Canada election 2015: Poor overlooked in battle for middle class vote, says group
'Poverty just isn't on the radar,' says community activist about issues in this federal election
Google any of the websites for the three main political parties and you'd be forgiven for thinking this election is only about the middle class.
You will find slogans for middle-class families, middle-class values, middle-class jobs — all aiming to gain those middle-class votes.
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On Thursday morning, a few dozen people living on income assistance packed a small, stuffy room on Gottingen Street in Halifax to talk about getting another group into the picture.
"The political parties are cozying up to the middle class and ignoring the plight of people living every day in poverty," said Ann Duffy, a resident of Mulgrave Park public housing.
"Poverty just isn't on the radar. They have managed to cut lots of funding to non-profits which are a lifeline to the most vulnerable. None are talking about re-instating any of this funding."
About 13.5 per cent of Canadians, or 4.6 million, are poor, according to figures released by Statistics Canada in July. It defines poor as having an income that is half what the average equivalent household earns after tax. This "low-income cut-off line" is defined by Statistics Canada as $21,000 a year for a single person and $42,000 for a family of four.
Few solutions offered
Instead of restoring program funding, the Liberals, Conservatives and NDP are proposing increasing payments to families for child care.
When it comes to helping senior citizens — many of whom live in poverty — the NDP and Liberals are both promising to send Old Age Security cheques at age 65 instead of 67, as well as increasing the Guaranteed Income Supplement to the poorest seniors, most of whom are women.
The Conservatives and Liberals would both introduce income splitting for elderly couples. All parties are offering some incentives around making housing more affordable.
None of that excites Wayne MacNaughton, a senior with disabilities.
"I wish we were seeing more about things, about income," said MacNaughton, a member of the Community Advocates Network which hosted the news conference.
"The thing that irritates me the most about the way we do things in this country is that when we talk about poverty, all people want to talk about is programs and services," he said.
Elephant in the room
"They ignore the elephant in the room and the big stain on the carpet: income. People are poor because they don't have enough money. Period."
On Oct. 9 as part of a platform announcement, the NDP committed to a plan to reduce poverty by introducing legislation that will set targets and include regular reports to Parliament.
The plan also proposes to boost the Child Benefit Supplement by $300 million annually, as well as increase Ottawa's contribution to an income tax benefit for people who work but continue to live below the poverty line by more than 15 per cent. The NDP says this plan will be financed by closing a stock option benefit for CEOs.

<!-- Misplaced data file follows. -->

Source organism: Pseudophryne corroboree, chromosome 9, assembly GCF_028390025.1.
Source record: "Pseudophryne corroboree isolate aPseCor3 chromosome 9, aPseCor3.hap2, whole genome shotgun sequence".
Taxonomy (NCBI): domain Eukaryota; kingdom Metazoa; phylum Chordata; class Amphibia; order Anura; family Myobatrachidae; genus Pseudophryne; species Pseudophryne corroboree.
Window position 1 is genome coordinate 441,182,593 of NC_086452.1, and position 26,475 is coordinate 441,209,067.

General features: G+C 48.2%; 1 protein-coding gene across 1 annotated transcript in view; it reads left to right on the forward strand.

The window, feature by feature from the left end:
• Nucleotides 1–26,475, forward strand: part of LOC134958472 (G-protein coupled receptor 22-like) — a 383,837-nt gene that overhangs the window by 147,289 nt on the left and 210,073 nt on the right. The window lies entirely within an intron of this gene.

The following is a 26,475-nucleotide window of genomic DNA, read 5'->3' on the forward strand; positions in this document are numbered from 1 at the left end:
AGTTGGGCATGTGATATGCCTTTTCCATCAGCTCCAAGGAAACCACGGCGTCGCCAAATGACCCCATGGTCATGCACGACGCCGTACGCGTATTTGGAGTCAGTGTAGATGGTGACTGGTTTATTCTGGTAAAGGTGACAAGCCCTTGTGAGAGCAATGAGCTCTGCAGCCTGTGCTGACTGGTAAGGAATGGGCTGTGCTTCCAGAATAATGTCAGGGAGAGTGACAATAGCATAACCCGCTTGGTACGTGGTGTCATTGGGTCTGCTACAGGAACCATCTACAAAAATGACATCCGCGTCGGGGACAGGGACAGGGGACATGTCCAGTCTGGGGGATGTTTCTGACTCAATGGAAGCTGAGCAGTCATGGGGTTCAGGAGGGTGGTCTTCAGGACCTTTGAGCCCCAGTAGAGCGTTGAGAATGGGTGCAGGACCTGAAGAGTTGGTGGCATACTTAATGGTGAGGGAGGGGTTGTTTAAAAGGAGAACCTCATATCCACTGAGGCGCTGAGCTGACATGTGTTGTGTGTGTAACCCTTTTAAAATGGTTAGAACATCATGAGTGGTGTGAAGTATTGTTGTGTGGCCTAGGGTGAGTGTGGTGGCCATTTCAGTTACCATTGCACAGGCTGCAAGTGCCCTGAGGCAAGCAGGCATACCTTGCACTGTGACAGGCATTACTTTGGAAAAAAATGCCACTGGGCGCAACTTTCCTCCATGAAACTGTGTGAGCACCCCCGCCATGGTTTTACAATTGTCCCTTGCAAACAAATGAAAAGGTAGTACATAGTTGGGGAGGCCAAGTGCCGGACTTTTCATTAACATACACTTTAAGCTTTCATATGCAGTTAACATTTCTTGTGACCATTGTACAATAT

MacNaughton said he will vote Green in the 2015 election.
He's not concerned about whether the party wins more than the two seats it now has in Parliament.
MacNaughton said he's voting Green because it is the only federal political party proposing to scrap provincial welfare payments and federal transfers and replace them with a Guaranteed Annual Income paid directly to Canadians below the low-income cut-off line.
"It's totally possible, it is totally affordable," said MacNaughton said.
"In the long run, it would save the government money. It's actually costing the government more money right now to keep everybody in poverty than what it would cost to end people's poverty and that's the sad reality."
The election platform released by the Green Party states federal and provincial governments paid a total of $185-billion in income assistance in 2013.
Guaranteed Annual Income proposal
The Greens would retain federal funding only for Employment Insurance and the Canada Pension Plan programs.
Advocates for a Guaranteed Annual Income argue the amount governments spend on health care, particularly mental health, as well as policing and incarceration would drop once the policy was in place.
But members of the Community Advocates Network in Halifax say that idea isn't getting much traction in the media. There were few members of the media at Thursday's briefing.
Duffy said no one is going to make noise for the poor unless they do it themselves — and the best place to start is to get out and vote.
"The middle class are being promised the world. They are not that gullible but do vote en masse. This is why they are so precious to all seeking their acceptance, the poor are hardly mentioned," she said.
"We, in this election, need to act and become proactive, showing society we care, we vote. Go do just that. Have a health card and a get a letter or note from the address where you live, that does work. We have the capacity to be as effective as this mighty middle class, we need to get with the program. Go vote."
Advance polls open tomorrow and continue until Monday night.